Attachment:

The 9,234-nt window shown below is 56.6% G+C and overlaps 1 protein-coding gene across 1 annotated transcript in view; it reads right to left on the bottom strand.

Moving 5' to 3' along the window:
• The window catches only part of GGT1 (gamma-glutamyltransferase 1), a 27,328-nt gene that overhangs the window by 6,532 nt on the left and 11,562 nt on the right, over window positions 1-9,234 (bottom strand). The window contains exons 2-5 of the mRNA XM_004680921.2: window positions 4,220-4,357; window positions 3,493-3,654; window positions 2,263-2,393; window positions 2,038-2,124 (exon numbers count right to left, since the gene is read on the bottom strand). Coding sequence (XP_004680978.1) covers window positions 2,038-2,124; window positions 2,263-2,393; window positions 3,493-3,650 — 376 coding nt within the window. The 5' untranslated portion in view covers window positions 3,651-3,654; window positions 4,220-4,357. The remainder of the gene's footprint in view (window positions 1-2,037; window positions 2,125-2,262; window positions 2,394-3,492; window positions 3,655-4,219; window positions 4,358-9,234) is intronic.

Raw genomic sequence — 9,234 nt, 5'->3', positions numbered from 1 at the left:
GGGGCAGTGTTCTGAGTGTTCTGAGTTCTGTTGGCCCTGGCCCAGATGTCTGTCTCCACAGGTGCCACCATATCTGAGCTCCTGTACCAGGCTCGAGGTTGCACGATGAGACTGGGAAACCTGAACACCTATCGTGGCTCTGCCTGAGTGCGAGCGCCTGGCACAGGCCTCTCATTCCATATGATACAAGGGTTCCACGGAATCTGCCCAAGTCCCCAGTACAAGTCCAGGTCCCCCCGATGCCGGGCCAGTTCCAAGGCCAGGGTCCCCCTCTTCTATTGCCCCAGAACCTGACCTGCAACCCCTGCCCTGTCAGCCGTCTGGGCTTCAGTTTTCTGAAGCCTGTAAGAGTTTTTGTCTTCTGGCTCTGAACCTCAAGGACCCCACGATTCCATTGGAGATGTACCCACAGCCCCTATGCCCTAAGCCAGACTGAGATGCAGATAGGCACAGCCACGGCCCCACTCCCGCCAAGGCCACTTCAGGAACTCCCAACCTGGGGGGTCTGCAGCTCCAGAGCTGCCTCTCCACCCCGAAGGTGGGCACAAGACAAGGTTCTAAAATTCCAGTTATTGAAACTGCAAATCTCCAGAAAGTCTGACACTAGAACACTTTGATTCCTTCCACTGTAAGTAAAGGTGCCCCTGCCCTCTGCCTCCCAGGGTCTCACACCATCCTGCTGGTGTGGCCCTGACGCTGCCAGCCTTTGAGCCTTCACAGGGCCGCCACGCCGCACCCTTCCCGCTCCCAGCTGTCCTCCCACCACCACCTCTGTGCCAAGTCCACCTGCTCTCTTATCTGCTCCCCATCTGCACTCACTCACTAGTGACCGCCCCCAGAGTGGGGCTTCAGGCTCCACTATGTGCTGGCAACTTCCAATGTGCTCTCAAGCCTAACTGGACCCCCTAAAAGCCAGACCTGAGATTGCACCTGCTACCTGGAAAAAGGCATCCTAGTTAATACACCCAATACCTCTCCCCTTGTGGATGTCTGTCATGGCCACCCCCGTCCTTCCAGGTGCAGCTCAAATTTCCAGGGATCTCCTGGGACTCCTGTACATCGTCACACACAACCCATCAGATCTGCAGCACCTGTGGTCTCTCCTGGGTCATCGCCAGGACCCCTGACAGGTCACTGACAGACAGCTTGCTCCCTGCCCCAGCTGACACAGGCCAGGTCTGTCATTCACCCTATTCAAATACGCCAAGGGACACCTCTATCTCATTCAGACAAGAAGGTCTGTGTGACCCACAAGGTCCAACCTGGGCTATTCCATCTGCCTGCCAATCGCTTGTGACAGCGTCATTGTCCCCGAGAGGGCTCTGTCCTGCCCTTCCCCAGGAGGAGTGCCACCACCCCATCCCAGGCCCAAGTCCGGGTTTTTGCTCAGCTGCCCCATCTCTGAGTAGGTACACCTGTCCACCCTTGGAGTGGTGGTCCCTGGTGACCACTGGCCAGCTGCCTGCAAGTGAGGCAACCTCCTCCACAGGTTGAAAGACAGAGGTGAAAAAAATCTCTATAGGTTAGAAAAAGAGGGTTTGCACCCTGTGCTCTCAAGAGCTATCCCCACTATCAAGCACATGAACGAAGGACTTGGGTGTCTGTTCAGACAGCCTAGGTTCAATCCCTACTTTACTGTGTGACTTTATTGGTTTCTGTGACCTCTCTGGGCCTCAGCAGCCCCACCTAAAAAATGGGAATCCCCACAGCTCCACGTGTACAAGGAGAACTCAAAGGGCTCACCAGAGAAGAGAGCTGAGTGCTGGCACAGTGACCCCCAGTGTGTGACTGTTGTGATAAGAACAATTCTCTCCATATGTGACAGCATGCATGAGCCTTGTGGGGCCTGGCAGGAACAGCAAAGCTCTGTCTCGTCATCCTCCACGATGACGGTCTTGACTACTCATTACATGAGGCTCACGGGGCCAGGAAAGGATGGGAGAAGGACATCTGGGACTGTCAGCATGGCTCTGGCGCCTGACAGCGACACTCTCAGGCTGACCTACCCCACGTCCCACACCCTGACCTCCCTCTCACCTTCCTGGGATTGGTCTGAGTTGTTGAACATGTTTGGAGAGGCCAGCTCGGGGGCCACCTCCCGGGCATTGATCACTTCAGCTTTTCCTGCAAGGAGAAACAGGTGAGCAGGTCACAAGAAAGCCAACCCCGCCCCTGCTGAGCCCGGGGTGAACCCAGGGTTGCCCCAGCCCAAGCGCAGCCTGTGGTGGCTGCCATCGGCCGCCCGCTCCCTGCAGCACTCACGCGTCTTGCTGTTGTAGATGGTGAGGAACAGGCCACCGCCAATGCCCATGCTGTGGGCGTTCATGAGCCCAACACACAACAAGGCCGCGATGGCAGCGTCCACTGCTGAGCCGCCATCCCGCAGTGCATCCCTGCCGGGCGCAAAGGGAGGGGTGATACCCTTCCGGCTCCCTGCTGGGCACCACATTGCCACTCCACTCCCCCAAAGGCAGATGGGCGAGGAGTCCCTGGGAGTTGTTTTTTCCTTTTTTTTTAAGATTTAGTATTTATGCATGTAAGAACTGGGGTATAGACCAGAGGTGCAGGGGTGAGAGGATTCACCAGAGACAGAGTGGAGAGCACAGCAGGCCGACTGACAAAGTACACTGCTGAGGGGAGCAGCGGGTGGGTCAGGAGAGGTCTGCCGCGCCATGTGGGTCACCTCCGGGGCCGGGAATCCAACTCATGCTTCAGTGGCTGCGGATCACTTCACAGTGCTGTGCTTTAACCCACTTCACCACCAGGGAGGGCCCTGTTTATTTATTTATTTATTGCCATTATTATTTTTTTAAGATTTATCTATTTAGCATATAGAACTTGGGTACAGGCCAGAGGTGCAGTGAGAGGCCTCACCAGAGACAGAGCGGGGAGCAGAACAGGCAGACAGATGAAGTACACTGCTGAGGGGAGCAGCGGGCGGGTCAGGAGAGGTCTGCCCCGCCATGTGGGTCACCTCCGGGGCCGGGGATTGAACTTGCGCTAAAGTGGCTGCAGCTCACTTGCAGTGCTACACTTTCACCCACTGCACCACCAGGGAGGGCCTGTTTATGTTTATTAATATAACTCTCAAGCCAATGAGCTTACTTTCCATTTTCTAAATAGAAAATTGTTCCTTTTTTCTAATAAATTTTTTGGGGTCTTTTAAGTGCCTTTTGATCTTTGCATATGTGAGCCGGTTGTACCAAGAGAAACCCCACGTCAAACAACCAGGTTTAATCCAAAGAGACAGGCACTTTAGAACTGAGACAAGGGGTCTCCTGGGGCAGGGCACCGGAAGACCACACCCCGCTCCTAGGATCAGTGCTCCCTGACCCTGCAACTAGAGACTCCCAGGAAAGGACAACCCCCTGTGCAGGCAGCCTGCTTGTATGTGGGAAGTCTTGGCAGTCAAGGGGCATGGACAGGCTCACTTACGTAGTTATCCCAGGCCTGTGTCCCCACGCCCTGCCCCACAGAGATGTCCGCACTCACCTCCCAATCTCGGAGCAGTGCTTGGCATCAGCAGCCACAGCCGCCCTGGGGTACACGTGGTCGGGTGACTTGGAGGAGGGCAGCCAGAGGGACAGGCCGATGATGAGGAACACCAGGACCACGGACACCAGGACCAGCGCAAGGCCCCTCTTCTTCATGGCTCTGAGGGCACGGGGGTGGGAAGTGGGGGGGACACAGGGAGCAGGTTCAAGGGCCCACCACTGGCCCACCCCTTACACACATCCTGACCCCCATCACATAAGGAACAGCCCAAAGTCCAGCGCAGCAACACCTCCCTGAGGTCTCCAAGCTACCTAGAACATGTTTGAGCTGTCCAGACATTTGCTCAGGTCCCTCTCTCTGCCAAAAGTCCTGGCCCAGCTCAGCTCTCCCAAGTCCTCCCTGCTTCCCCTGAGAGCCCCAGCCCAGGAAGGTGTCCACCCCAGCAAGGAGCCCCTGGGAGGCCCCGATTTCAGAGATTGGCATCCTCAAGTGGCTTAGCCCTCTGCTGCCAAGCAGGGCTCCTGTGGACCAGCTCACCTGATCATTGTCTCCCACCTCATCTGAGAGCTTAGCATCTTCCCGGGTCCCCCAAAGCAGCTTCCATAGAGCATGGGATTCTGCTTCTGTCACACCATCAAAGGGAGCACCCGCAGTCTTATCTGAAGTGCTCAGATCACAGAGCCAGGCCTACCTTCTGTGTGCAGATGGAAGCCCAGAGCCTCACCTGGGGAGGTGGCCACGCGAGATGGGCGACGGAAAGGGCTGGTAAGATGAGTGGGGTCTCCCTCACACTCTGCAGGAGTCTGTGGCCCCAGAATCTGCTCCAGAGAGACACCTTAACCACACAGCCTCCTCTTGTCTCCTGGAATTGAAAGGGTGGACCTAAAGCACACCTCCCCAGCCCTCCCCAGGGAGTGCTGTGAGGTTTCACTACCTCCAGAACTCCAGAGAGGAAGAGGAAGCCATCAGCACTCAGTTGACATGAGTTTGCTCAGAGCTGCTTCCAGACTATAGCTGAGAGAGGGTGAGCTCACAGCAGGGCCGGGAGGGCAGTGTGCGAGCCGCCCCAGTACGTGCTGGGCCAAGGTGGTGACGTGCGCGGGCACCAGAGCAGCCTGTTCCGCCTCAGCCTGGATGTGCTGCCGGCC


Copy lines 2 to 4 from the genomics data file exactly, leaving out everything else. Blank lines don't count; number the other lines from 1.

Moving 5' to 3' along the window:
• The window catches only part of GGT1 (gamma-glutamyltransferase 1), a 27,328-nt gene that overhangs the window by 6,532 nt on the left and 11,562 nt on the right, over window positions 1-9,234 (bottom strand). The window contains exons 2-5 of the mRNA XM_004680921.2: window positions 4,220-4,357; window positions 3,493-3,654; window positions 2,263-2,393; window positions 2,038-2,124 (exon numbers count right to left, since the gene is read on the bottom strand). Coding sequence (XP_004680978.1) covers window positions 2,038-2,124; window positions 2,263-2,393; window positions 3,493-3,650 — 376 coding nt within the window. The 5' untranslated portion in view covers window positions 3,651-3,654; window positions 4,220-4,357. The remainder of the gene's footprint in view (window positions 1-2,037; window positions 2,125-2,262; window positions 2,394-3,492; window positions 3,655-4,219; window positions 4,358-9,234) is intronic.

Raw genomic sequence — 9,234 nt, 5'->3', positions numbered from 1 at the left: